Good point re: water safety. That’s the excuse I use to consume ungodly amounts of beer while traveling in some developing nations–“Hey, at least I know this stuff is safer than the local water.”

    Fortunately, much of the world’s beer is relatively low in alcohol–I don’t think any everyday beers in Latin America exceed 4.6 percent ABV, for example. Or maybe I’ve just been drinking the wrong stuff.

  • J. Lasser

    They were probably drinking ‘small beer,’ which as Wikipedia notes, may have been more of a porridge than a beverage.

  • J. Lasser

    (and was also far lower in alcohol — likely 2% or less.)

  • Brendan I. Koerner

    @J. Lasser: Many thanks for the info on small beer. A measly two percent? That’s an ABV only the Utah Department of Alcoholic Beverage Control could love.

    The wine ABV issue is interesting, too. The article’s author says it could have been as low as 5 percent ABV. Still, at two whole bottles per capita a day, there had to have been some residual mind-fogging effects–effects that were probably quite desirable for folks’ whose jobs consisted of whacking the ground with sticks.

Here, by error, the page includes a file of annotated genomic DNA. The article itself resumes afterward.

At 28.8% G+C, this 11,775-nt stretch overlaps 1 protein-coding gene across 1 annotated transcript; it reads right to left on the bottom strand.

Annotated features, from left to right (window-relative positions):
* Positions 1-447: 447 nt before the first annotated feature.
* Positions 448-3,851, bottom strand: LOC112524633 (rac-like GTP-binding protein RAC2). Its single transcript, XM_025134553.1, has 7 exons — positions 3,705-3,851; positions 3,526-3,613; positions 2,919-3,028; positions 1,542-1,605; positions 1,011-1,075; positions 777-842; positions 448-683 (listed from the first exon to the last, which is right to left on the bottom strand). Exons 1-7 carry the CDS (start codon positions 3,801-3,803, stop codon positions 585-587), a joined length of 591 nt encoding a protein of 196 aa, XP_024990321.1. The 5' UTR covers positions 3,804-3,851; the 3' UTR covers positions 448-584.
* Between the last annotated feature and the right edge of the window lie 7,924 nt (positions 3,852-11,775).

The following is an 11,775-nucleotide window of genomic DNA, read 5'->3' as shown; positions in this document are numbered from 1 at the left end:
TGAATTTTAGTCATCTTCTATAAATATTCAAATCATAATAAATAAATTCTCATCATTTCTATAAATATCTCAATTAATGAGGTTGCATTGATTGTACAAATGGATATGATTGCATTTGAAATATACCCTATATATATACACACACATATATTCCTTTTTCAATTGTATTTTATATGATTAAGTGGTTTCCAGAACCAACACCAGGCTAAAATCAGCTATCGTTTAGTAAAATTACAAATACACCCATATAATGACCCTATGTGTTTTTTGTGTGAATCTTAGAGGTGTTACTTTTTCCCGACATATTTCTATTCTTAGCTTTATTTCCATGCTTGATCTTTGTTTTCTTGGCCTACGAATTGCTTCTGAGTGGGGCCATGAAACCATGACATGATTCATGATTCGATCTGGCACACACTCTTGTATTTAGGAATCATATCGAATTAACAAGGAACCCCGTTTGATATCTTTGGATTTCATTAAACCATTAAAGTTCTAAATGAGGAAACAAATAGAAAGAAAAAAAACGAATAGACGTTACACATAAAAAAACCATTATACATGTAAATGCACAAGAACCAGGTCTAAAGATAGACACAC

• minderbender

    Australians are crazy, huh? Here’s another line from the web page you link to, addressing the strength of medieval English ale:

    “The main reason why I think that the brew was not piss weak is the widespread reports of drunkenness.”

    Academia must be a lot more interesting over there. That said, in addition to the “piss weak” comment, here are some other excerpts that make me dubious of the scholarship:

    “Today so-called ale usually has a higher alcoholic content than beer.”

    (What? Today ale is considered a subset of beer, specifically beer fermented with top-fermenting yeast, as opposed to bottom-fermenting lager yeast. And yes I know “top-fermenting” and “bottom-fermenting” are not entirely accurate ways of thinking about it.)

    “it [beer brewed with hops] could also be stronger because hops helped complete the brewing process.”

    (This could be true, but I’m unaware of it. Hops are actually mildly bad for yeast. They are useful in part because they are even worse for bacteria. I don’t know why they would help make beer more alcoholic though.)

    “Some of the recipes for both beer and ale indicate a resulting product that would be stronger than any ale or beer consumed today.”

    (Maybe I’m nitpicking, but there are some awfully strong ales consumed today. Bourbon County Stout, from Goose Island, clocks in at about 13% alcohol, and there are plenty of beers that are even stronger.)

  • J. Lasser

    @minderbender There are also some awfully strong lagers being consumed today… including Samichlaus, a lager clocking in at about 14%. (Once again putting the lie to the ‘ales stronger than lagers’ suggestion made in the article.)